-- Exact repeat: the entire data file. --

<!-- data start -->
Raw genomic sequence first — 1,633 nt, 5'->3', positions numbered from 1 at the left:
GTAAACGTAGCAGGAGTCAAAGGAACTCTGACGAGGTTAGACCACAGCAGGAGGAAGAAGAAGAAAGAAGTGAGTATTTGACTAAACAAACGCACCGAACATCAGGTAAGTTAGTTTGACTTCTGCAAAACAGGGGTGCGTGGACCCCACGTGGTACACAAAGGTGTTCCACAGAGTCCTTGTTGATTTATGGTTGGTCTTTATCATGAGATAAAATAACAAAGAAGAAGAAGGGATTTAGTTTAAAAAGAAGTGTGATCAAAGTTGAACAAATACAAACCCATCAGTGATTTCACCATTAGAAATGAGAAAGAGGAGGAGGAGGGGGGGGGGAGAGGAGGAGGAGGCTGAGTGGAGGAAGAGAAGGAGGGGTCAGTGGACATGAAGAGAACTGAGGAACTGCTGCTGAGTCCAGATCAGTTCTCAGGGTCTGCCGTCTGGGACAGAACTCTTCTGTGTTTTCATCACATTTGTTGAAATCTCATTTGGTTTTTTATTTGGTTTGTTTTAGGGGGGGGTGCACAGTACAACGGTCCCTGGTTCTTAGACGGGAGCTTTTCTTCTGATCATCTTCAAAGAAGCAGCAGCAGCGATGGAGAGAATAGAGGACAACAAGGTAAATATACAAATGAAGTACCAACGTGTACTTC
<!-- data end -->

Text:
Raw genomic sequence first — 1,633 nt, 5'->3', positions numbered from 1 at the left:
GTAAACGTAGCAGGAGTCAAAGGAACTCTGACGAGGTTAGACCACAGCAGGAGGAAGAAGAAGAAAGAAGTGAGTATTTGACTAAACAAACGCACCGAACATCAGGTAAGTTAGTTTGACTTCTGCAAAACAGGGGTGCGTGGACCCCACGTGGTACACAAAGGTGTTCCACAGAGTCCTTGTTGATTTATGGTTGGTCTTTATCATGAGATAAAATAACAAAGAAGAAGAAGGGATTTAGTTTAAAAAGAAGTGTGATCAAAGTTGAACAAATACAAACCCATCAGTGATTTCACCATTAGAAATGAGAAAGAGGAGGAGGAGGGGGGGGGGAGAGGAGGAGGAGGCTGAGTGGAGGAAGAGAAGGAGGGGTCAGTGGACATGAAGAGAACTGAGGAACTGCTGCTGAGTCCAGATCAGTTCTCAGGGTCTGCCGTCTGGGACAGAACTCTTCTGTGTTTTCATCACATTTGTTGAAATCTCATTTGGTTTTTTATTTGGTTTGTTTTAGGGGGGGGTGCACAGTACAACGGTCCCTGGTTCTTAGACGGGAGCTTTTCTTCTGATCATCTTCAAAGAAGCAGCAGCAGCGATGGAGAGAATAGAGGACAACAAGGTAAATATACAAATGAAGTACCAACGTGTACTTC